The Different Types of Alternative Dispute Resolution
The American judicial system is a well established way of providing a fair resolution to legal disputes. However, many people agree that going to court is an expensive and time consuming way to come to a resolution. Accordingly, alternative dispute resolution options are becoming more popular as a way to settle legal matters without incurring the expense of litigation or the frustration of waiting for a court date.
There are three main types of formal alternative dispute resolution techniques that are commonly used in the United States. They include mediation, arbitration and collaborative law each of which will be discussed below.
In mediation, an independent mediator works with the parties to come to a resolution. Mediators are trained professionals who are able to help the parties communicate and accept a fair resolution of their dispute. A mediator does not have the authority to impose a solution on the parties. If the mediation is successful then the parties will sign a legally enforceable mediation agreement to which they each agree to abide. If the mediation is ultimately unsuccessful then the parties will fail to reach an agreement and can take their dispute to court.
While arbitrations are technically voluntary, many people agree to participate in arbitrations before a dispute even arises. For example, many formal contracts require that any dispute arising out of the contract be arbitrated. In an arbitration, the parties agree to have their case heard by an impartial person, the arbitrator, who issues a final and binding decision. Typically, an arbitration case is heard much faster than a court case would be heard and is less expensive than a formal litigation.
This is typically used in the family law setting as an alternative to litigating a divorce. Instead of bringing the matter to court, the couple agrees to behave courteously and have their attorneys and outside consultants help them along the way. It is different than mediation or arbitration in that there is no one acting as a neutral third party.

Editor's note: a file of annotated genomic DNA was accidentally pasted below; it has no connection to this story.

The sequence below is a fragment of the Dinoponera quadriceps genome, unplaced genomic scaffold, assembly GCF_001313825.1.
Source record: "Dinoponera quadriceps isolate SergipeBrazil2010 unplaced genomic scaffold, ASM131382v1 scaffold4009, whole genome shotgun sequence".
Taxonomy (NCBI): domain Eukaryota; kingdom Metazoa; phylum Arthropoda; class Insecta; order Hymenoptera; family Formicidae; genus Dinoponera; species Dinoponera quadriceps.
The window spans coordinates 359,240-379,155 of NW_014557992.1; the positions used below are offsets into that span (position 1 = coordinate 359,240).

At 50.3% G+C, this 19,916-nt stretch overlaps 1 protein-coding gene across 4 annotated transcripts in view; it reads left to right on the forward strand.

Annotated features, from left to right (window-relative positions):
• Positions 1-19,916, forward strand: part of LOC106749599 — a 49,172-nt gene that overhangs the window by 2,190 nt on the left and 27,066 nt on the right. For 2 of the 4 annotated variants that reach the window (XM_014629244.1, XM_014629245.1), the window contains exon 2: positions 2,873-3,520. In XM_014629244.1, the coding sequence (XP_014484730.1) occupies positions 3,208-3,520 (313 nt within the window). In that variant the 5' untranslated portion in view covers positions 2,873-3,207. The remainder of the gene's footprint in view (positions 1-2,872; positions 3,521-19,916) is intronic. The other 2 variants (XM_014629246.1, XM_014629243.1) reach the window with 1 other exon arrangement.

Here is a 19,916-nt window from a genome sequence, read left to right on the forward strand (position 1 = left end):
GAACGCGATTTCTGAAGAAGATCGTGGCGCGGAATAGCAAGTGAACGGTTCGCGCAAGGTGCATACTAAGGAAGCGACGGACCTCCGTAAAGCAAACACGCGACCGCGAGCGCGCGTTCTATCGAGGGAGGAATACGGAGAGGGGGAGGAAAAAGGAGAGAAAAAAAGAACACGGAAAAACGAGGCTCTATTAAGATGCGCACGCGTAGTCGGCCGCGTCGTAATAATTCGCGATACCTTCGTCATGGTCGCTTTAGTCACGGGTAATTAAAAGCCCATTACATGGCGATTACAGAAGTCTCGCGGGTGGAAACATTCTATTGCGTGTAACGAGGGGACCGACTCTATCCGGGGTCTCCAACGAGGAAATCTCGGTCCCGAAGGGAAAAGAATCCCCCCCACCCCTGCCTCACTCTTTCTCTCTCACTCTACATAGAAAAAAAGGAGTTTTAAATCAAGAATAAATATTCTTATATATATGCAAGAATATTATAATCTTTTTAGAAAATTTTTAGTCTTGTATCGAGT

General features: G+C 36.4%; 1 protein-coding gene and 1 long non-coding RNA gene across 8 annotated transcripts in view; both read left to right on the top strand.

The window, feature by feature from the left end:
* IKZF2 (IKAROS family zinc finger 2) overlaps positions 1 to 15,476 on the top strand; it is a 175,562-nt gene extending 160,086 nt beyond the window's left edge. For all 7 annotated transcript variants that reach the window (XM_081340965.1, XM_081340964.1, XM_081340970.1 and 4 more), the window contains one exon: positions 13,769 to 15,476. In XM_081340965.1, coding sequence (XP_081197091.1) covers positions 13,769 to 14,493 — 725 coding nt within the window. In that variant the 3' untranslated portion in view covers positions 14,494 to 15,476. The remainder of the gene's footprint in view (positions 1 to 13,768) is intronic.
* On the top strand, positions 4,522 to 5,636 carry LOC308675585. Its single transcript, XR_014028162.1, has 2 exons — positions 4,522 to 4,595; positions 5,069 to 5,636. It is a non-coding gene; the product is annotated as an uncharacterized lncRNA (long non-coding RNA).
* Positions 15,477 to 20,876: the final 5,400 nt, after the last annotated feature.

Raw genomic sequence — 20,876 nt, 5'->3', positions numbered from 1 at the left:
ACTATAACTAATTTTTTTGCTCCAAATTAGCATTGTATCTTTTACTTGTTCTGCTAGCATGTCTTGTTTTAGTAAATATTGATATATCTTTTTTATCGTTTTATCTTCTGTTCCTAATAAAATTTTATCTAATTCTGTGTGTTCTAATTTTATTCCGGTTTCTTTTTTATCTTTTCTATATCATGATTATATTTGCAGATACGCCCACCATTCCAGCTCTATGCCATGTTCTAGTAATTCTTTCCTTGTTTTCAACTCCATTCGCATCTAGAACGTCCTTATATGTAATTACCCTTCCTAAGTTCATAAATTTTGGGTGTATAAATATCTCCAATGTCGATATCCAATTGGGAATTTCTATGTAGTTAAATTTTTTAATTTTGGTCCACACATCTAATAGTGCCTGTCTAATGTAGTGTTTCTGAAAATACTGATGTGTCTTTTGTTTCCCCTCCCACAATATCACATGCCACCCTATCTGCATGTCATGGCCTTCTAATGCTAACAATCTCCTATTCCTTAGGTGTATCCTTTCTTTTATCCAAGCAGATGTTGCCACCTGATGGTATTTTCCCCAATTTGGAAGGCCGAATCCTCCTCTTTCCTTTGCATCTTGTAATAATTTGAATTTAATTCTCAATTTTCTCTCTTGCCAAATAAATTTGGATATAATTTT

This approach is relatively new in the United States and is not as widely used as other types of alternative dispute resolution practices. However, this approach does show great promise and some studies have shown that is highly effective.
How to Decide Which Method is Right for Your Dispute
There are advantages and disadvantages to different types of alternative dispute resolution methods. In order to decide which method is right for you, you should consult your attorney and think about the cost, time and amount of control that you have under each different method.
When you are looking for an attorney, a mediator or an arbitrator to assist you with your alternative dispute resolution case it is important that you seek a professional who has experience with your type of case. For example, if you are seeking to mediate an employment law issue then you want a mediator who is experienced in labor disputes.
In many situations it makes sense to consider alternative dispute resolution methods to settle your legal issues and to avoid the expense, of both money and time, which formal litigation requires.
Additional Alternative Dispute Resolution Articles
- What Is Arbitration?
- Why Use Arbitration Instead Of Going To Court ("litigation")?
- How Do You Apply For Arbitration?
- What Is "Med-Arb" And Why Use It?
- Are There Different Forms Of Arbitration? What Are The Differences?
- How Does The Arbitration Process Generally Work?
- Are The Arbitration Proceedings Completely Confidential?
- How Is The Arbitrator Selected For The Proceeding?
- What Is The Aaa?
- Can You Choose Your Own Arbitrator Instead Of Going To The Aaa?
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